I find that I can make clear decisions, even though they don’t always have the outcome I would like. What more can I say? I am a grateful alcoholic whose name is Jean L. and every day is a new awakening because I have been given another chance; and I must not let alcohol destroy my life.
That is the reason I have to stay active in this program and always remind myself of who I am, where I have been, and where I never want and don’t have to, go again. Thank you for allowing me to share my story with you.
I’m an Alcoholic.
My first drink led to my first blackout. Alcohol took away the shyness, peralysing self-consciousness. It gave me a warm and happy new feeling that freed me up to do anything. I danced at parties, yelled in the street, sang on buses, hitch-hiked across London, talked to strangers, no fear of anything. I loved it. I thought it helped me to be the real me. I didn’t want to do anything that didn’t involve drinking: cinema – boring, walks – you must be joking! I learned early to have a few drinks from my mum’s cupboard before I went out, filling miniature bottles to take with me. I thought everybody did it! I look back at my teens and see that I have no idea what my family were doing, no memory of spending any time with them.
I went to Spain for 6 months – my university days are still a black hole full of twinkly lights – and was hospitalised with alcohol poisoning. Came back and got married to a heavy drinker, workaholic, who took care of the boring stuff – bills, housework etc. I was a charming wife – he never knew what he was coming home to. We had two beautiful children and drinking to party was no longer an option – my secret drinking started. Hiding bottles, trying to hide the fact that I’d had a drink, sneaking extra drinks whenever we had company, stealing money for drink, making any excuse to buy a bottle. And it got worse. I started to feel ashamed – a quick burn that another drink would fix. My daughter’s diary at school on open day – every weekend we went to this pub or that pub…the rows that would flare up and the way I turned from happy smiley to hell-cat with a couple of drinks.
I managed to divorce my husband for HIS unreasonable behavior and found somebody else who drank like me. I was in big trouble now. Desperately unhappy, life in chaos, coming to on the kitchen floor in the morning, trying to get kids to school, house being repossessed. I saw counselors, psychologists – blaming my childhood, my mother, my husband – anybody and everything. I was in trouble. But if only I could sort out the money (I borrowed and begged from anybody who stood still long enough). If I could only find the right man. If only I had a different upbringing. If only I got the right job. I’d be OK then. I kept trying to manage all this – with the same outcome – drunk and in a worse mess. I wore an old wax jacket – bottle up each sleeve and a half in the inside pocket, hadn’t cut my hair for years. One day a group of kids sitting on the wall at the end of my street shouted ‘ALKIE’ at me. I was furious, burning with shame – if only they knew what sort of life I had!
I had one ‘friend’ left. A neighbor who brought food for the kids, gave me money. She told me one Sunday morning that I had to do something or she’d have to walk away. She just couldn’t watch it any more. I don’t know what it was that pushed me to make the phone call to AA. Thank God for those AA members in service, people at the end of the phone 24/7 to handle calls from people like me, with nowhere left to go, no more excuses.
Within a couple of hours, two members of Alcoholics Anonymous were in my living room, curtains drawn, vodka tears and snot running. They were not interested in my problems. They told me about the way they drank and I knew they were like me. I’d never admitted it to anybody. They told me about alcoholism, the physical allergy which meant that once I had one drink I was unable to stop. The mental obsession which meant that I couldn’t leave it alone, no matter how bad it got. The spiritual malady which led to the terrible dark loneliness and terror. These people told me that they had found a way to stop drinking in AA and that their lives had changed for the better and they were happy. I don’t know why but I believed them. I did as they suggested. I went to a meeting near me, started going to others, started working the Steps. After a short time, the desire to drink left me and has not returned. My life has changed in ways that are beyond belief. I have faith in the future and I’m no longer ashamed of my past. I’m so grateful for the chance to live free from the obsession with alcohol.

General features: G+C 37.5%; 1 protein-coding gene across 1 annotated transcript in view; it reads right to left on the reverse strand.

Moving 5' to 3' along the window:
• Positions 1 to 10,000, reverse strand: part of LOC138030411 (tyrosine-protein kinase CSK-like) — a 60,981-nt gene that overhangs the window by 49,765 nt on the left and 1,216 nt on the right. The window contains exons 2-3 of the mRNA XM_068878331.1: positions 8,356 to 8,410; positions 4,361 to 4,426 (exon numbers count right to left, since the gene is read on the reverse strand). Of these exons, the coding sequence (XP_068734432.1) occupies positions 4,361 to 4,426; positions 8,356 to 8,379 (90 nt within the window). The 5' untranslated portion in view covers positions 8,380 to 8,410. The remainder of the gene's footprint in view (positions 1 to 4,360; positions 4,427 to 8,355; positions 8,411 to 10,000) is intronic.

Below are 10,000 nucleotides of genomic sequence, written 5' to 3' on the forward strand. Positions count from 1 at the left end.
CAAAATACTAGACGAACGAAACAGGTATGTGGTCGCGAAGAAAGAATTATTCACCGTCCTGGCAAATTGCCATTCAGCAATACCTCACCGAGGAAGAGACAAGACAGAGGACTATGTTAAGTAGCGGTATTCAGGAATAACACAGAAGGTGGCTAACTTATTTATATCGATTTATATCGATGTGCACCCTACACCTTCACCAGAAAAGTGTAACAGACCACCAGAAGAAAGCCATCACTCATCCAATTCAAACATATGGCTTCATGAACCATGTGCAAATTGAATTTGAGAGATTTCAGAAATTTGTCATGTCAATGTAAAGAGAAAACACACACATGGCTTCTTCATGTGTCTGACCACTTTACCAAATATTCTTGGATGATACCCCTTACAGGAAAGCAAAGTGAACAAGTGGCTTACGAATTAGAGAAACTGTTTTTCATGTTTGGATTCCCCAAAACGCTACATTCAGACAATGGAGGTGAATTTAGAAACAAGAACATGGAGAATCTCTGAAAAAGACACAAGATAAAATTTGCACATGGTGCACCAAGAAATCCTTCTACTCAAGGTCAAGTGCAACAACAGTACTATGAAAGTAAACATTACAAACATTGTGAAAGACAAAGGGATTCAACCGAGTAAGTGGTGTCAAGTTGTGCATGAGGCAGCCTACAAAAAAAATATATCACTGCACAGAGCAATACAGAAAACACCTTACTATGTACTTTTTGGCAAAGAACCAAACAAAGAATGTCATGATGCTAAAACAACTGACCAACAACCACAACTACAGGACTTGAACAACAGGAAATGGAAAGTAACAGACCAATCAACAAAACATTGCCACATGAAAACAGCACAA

This week we ran a feature about how some women with drinking problems are turning to moderation, not sobriety. The piece generated a lot of conversation on our site and social media about alcoholism, recovery, and Alcoholics Anonymous. Here is one response to that piece.
I know there are people who can control their alcohol intake. I’ve been to dinner with them. I’ve watched as they drank one glass of wine, maybe two, and then switched to water.
I am not this type of drinker. I don’t even understand this type of drinker. If I have one drink, I will always follow it with a second. In fact, why have one glass of wine when the whole bottle is right there?
I am 44 and I am powerless over alcohol. I am a strong, independent, well-educated woman, and I have no problem admitting that I have a drinking problem. At least I don’t now, 12 years after Alcoholics Anonymous saved me from myself.
I struggled with alcohol off and on for seven years before deciding to go to AA. Some days, I was so hungover at work after drinking a bottle or two of wine the night before that I’d vomit in the bathroom. When a good friend got married, hungover from the rehearsal dinner, I could barely get my act together to be there for her while the bridal party gathered pre-wedding. (Another bridesmaid had to call to remind me that I had agreed to be there early. I didn’t even remember.)
I went on dates when I had two or three glasses of wine … before the date began. One night I was walking up the back stairs of my apartment building, wineglass in hand, and I tripped and fell. I remember being so embarrassed that someone could see me while I was sprawled on the steps, covered in wine.